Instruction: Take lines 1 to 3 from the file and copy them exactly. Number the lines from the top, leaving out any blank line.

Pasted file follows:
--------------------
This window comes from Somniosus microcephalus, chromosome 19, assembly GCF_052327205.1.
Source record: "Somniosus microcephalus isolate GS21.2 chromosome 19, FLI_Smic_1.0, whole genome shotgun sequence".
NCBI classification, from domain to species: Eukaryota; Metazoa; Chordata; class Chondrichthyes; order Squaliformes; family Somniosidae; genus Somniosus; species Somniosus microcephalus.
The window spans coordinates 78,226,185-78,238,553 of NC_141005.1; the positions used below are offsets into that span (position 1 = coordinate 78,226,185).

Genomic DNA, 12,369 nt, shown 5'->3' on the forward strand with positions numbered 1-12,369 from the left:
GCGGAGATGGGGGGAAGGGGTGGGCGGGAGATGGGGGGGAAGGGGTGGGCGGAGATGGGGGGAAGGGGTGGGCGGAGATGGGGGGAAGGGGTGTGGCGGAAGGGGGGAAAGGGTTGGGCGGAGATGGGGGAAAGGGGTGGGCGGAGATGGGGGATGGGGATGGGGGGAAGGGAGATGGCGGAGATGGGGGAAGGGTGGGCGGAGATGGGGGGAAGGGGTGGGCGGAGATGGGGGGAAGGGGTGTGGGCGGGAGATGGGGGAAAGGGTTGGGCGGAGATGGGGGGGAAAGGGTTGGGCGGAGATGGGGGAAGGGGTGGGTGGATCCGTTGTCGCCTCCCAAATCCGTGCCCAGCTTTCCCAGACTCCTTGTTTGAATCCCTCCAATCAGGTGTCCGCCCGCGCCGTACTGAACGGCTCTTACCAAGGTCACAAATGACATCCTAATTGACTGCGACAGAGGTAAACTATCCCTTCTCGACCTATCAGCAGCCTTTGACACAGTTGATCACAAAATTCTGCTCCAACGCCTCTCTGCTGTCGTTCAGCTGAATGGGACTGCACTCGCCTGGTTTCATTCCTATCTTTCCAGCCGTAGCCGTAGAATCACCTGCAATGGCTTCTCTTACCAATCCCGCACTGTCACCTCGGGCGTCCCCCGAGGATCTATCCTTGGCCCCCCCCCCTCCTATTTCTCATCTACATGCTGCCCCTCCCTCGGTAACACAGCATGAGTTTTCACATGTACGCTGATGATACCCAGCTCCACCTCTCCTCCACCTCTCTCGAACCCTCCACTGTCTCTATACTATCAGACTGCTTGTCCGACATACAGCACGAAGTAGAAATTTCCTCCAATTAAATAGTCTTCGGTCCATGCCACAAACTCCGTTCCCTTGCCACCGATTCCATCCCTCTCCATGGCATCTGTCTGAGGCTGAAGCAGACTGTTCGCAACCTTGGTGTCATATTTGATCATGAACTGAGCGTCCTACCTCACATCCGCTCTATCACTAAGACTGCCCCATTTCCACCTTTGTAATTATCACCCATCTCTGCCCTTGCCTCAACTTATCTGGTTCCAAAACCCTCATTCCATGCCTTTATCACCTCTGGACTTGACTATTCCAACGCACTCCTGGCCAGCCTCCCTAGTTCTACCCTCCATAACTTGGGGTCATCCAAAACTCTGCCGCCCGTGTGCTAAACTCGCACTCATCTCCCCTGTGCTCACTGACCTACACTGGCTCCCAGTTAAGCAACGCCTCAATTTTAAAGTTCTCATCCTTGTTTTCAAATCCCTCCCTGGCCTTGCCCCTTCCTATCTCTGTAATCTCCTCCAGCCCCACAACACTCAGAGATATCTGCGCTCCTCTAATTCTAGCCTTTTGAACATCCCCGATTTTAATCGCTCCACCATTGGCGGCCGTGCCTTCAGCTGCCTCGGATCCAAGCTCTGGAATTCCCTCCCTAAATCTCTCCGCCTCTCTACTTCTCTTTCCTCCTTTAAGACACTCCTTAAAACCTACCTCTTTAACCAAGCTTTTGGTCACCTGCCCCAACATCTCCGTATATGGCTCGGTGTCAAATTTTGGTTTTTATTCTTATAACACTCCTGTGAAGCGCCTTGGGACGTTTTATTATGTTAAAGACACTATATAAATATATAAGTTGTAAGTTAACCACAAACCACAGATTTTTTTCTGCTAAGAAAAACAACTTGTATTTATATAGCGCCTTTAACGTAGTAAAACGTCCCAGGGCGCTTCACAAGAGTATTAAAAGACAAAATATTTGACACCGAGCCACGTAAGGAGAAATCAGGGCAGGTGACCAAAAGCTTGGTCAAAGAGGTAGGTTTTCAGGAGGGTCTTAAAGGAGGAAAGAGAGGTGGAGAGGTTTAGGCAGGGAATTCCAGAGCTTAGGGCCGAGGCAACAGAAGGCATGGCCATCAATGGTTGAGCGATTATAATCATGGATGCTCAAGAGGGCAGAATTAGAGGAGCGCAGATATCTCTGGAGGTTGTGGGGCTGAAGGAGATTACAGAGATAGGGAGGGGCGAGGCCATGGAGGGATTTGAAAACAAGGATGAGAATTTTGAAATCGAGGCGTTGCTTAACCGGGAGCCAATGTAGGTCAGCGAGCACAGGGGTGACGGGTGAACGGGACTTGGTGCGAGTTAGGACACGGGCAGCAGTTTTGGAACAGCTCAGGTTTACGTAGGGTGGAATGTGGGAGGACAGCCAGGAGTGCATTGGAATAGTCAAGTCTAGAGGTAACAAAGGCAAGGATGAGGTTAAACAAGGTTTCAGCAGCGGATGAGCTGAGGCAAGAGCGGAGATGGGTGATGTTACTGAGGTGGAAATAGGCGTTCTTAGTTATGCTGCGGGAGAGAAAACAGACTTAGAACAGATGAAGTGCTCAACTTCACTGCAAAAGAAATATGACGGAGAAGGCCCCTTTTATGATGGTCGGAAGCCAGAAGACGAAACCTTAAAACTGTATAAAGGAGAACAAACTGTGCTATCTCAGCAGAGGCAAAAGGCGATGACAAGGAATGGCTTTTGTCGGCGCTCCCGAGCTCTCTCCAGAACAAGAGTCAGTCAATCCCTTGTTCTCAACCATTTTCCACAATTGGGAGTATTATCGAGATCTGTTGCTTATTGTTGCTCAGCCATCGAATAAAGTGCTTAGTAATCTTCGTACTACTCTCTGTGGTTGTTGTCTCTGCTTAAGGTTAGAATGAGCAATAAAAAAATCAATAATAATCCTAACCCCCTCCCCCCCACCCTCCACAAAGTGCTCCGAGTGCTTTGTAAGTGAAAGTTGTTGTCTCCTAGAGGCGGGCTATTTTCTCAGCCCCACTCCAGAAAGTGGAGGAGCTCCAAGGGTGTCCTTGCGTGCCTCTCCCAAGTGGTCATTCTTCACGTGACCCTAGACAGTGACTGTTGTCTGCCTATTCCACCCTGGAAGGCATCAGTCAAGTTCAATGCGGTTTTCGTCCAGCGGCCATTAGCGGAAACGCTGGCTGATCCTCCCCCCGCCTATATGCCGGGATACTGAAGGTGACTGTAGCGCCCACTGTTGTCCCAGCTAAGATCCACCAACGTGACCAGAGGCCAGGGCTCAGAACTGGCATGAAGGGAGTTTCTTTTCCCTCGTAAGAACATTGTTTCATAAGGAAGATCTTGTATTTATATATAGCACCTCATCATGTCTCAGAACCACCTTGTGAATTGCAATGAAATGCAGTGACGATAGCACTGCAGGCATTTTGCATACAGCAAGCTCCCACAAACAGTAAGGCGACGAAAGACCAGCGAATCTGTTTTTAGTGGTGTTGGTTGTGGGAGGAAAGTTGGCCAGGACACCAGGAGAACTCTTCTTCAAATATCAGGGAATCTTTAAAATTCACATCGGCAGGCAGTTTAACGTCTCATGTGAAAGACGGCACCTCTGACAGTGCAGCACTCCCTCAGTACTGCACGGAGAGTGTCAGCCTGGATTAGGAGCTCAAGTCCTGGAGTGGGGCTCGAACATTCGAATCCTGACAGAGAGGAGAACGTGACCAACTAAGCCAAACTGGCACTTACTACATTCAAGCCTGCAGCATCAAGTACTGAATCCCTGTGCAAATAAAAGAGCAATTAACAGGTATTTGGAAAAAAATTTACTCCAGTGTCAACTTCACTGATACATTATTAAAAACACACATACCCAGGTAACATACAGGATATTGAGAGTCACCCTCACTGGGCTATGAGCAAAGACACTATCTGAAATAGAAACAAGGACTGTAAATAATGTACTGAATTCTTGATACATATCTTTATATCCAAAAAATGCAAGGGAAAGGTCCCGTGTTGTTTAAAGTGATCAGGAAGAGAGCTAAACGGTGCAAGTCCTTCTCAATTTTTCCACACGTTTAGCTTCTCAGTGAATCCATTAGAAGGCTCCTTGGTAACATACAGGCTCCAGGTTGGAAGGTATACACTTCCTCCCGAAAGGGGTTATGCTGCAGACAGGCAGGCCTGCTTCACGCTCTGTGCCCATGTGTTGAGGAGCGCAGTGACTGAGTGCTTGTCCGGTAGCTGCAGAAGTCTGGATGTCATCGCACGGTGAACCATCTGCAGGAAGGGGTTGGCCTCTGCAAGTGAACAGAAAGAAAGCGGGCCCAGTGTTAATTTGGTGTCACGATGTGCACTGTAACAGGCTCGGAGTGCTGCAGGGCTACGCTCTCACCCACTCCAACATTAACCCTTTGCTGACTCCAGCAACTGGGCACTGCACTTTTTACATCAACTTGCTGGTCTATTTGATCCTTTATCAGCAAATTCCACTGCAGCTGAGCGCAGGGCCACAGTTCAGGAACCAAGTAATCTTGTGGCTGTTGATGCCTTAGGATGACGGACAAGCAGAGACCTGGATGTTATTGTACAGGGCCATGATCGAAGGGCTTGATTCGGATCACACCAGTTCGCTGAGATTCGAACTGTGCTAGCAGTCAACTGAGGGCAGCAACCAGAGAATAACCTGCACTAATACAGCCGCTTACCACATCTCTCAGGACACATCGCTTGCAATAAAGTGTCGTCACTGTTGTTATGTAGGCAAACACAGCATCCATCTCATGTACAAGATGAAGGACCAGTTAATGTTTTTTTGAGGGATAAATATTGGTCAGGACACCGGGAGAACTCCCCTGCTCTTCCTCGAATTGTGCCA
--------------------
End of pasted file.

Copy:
This window comes from Somniosus microcephalus, chromosome 19, assembly GCF_052327205.1.
Source record: "Somniosus microcephalus isolate GS21.2 chromosome 19, FLI_Smic_1.0, whole genome shotgun sequence".
NCBI classification, from domain to species: Eukaryota; Metazoa; Chordata; class Chondrichthyes; order Squaliformes; family Somniosidae; genus Somniosus; species Somniosus microcephalus.